Don Stanhouse
Born: (1951-02-12) February 12, 1951 (age 70)
Du Quoin, Illinois
Batted: Right
Threw: Right
MLB debut
April 19, 1972, for the Texas Rangers
Last MLB appearance
September 24, 1982, for the Baltimore Orioles
MLB statistics
Win–loss record38–54
Earned run average3.84
Career highlights and awards

Donald Joseph Stanhouse (born February 12, 1951) is a retired American professional baseball pitcher who had a nine-year Major League Baseball (MLB) career (1972–1980) with a brief comeback in 1982. He played for the Texas Rangers and Baltimore Orioles of the American League and the Montreal Expos and Los Angeles Dodgers of the National League.

Shuttled back and forth from the bullpen to the starting rotation with the Rangers and Expos, he was acquired along with Joe Kerrigan and Gary Roenicke by the Orioles from Montreal for Rudy May, Randy Miller and Bryn Smith at the Winter Meetings on December 7, 1977.[1] Stanhouse excelled in 1978 when Manager Earl Weaver employed him as a full-time closer. Because of his Harpo Marx hairstyle and pre-game batting practice antics – where his primal scream would entertain early ballpark arrivals – he was quickly labeled Stan the Man Unusual, a pun on the nickname "Stan the Man" for Hall-of-Famer Stan Musial.[2] Jim Palmer said that in 1978, he was the Orioles' best relief pitcher.[3]

Stanhouse finished 3rd in the American League in both 1978 and 1979 in saves, recording 45 over that span, helping the Orioles capture the American League Championship in 1979. He was selected to the American League All-Star team in 1979.

Although an effective closer, Stanhouse had a reputation of walking batters he was not willing to face. Frequently his tactics would lead to dangerous situations in close games with multiple base-runners, and send the chain-smoking Weaver pacing back and forth in the dugout in agony. This resulted in Weaver nicknaming Stanhouse Fullpack, referring to the number of cigarettes consumed while watching him pitch. Weaver also was quoted in saying Stanhouse was an asshole, who ruined his health.[2]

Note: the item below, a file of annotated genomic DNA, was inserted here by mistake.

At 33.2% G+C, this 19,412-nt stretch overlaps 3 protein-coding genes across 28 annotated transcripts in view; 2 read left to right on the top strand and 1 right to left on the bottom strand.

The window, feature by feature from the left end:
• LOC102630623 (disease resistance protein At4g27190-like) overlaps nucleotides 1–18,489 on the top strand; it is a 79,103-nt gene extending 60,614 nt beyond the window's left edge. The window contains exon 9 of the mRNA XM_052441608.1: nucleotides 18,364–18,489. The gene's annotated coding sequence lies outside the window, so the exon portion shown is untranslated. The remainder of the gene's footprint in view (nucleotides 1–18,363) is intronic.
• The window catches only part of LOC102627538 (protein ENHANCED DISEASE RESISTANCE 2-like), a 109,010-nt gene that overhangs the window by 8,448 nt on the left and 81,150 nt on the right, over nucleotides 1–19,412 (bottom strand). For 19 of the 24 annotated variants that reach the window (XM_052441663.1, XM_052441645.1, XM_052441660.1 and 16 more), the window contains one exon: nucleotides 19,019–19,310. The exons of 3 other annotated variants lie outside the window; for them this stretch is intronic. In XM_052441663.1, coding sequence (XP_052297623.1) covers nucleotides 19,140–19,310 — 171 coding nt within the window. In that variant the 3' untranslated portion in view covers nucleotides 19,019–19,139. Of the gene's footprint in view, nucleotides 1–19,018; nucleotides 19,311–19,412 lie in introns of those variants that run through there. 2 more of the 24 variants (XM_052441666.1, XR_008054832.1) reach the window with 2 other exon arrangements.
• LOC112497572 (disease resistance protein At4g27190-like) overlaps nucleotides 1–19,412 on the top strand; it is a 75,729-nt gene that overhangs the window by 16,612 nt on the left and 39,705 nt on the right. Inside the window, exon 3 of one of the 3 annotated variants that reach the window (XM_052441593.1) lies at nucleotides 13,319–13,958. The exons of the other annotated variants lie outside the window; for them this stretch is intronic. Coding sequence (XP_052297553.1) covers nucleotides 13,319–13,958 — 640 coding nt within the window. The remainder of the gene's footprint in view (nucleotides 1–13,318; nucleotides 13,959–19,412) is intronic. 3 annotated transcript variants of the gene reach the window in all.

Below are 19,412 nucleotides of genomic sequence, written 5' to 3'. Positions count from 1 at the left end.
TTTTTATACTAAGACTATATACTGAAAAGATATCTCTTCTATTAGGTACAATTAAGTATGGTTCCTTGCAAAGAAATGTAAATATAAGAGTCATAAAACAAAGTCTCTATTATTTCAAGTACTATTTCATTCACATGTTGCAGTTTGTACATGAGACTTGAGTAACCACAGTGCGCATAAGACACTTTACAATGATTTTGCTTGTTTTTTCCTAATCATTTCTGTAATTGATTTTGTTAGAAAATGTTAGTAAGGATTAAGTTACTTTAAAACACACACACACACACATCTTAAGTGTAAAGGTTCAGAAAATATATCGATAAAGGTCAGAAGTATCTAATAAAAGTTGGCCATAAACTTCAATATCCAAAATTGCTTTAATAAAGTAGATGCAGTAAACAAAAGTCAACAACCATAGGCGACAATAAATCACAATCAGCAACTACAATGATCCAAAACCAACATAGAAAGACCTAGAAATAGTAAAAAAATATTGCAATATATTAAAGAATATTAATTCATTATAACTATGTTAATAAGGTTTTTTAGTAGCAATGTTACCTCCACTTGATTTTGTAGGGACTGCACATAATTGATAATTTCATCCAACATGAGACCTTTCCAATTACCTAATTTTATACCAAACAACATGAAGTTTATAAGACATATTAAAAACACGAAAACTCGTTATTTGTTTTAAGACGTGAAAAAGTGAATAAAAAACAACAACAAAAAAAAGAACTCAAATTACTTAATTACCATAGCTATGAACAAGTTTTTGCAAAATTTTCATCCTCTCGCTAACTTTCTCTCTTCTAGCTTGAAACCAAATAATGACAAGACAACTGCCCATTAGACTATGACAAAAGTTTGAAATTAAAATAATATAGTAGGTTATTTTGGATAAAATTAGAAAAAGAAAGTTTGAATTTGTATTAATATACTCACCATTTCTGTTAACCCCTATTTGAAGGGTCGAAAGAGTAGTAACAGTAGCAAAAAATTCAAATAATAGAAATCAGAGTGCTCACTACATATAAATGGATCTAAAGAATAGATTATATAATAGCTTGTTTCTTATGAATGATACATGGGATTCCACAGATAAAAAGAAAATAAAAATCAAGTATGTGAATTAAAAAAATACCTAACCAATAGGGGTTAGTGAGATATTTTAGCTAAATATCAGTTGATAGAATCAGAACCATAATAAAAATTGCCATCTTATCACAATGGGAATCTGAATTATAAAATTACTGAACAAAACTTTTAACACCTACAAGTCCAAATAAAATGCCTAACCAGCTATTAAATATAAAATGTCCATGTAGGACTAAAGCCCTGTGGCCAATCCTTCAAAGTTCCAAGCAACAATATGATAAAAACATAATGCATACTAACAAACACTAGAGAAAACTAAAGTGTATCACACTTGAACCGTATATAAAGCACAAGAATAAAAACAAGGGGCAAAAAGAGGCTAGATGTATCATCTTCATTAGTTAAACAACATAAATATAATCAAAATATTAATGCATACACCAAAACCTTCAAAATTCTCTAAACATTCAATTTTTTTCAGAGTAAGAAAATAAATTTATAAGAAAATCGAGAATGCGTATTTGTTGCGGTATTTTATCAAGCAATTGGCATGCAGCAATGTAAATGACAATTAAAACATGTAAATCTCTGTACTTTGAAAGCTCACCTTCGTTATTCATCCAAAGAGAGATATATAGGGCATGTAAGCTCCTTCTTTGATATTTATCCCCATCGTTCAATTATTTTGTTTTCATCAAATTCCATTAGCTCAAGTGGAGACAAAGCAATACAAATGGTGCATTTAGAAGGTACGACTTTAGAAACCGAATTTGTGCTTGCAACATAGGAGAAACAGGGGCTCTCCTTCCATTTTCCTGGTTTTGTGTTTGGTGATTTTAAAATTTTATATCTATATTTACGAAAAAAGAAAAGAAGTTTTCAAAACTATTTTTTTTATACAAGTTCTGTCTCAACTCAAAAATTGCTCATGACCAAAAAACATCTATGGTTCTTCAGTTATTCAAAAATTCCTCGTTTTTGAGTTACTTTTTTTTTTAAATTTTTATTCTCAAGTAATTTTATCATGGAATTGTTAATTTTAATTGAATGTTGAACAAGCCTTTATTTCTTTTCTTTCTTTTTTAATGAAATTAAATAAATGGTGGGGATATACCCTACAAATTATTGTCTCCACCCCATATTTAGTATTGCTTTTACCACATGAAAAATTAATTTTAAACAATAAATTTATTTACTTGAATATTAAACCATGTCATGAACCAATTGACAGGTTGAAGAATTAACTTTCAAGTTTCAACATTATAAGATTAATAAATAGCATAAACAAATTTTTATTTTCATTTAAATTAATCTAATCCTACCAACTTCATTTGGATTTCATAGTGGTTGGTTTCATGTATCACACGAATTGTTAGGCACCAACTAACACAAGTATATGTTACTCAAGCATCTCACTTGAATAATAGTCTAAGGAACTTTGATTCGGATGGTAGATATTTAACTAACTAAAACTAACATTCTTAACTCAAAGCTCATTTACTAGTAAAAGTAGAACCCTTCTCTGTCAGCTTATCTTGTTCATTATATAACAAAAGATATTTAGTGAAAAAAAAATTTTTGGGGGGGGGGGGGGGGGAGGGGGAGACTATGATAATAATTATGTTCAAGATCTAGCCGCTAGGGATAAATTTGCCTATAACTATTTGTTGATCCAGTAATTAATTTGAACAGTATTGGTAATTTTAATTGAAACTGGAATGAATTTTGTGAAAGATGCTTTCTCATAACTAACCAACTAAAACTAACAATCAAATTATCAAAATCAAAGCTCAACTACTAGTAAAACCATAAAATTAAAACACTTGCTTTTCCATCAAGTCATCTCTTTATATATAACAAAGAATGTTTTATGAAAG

Stanhouse left the Orioles as a free agent after the Orioles lost the 1979 World Series and signed a large guaranteed contract with the Los Angeles Dodgers. He was ineffective for the Dodgers in 1980, appearing in 21 games and posting an ERA over 5.00. The Dodgers sent him home during the season. He did not pitch at all in 1981, after which his contract expired and he was not re-signed by the Dodgers. Stanhouse retired after a brief comeback with the Orioles the following year.

After retirement, he became a business consultant for a venture capital firm. Married for 27 years, and a father of three, he lives in Trophy Club, Texas.[2]


  1. ^ Durso, Joseph. "Mets Get Back Foli to Play Shortstop," The New York Times, Thursday, December 8, 1977. Retrieved October 23, 2020
  2. ^ a b c Klingaman, Mike. "Catching Up With...former Oriole Don Stanhouse", The Toy Department (The Baltimore Sun sports blog), Tuesday, August 18, 2009.
  3. ^ Palmer, Jim; Dale, Jim (1996). Palmer and Weaver: Together We Were Eleven Foot Nine. Kansas City: Andrews and McMeel. p. 101. ISBN 0-8362-0781-5.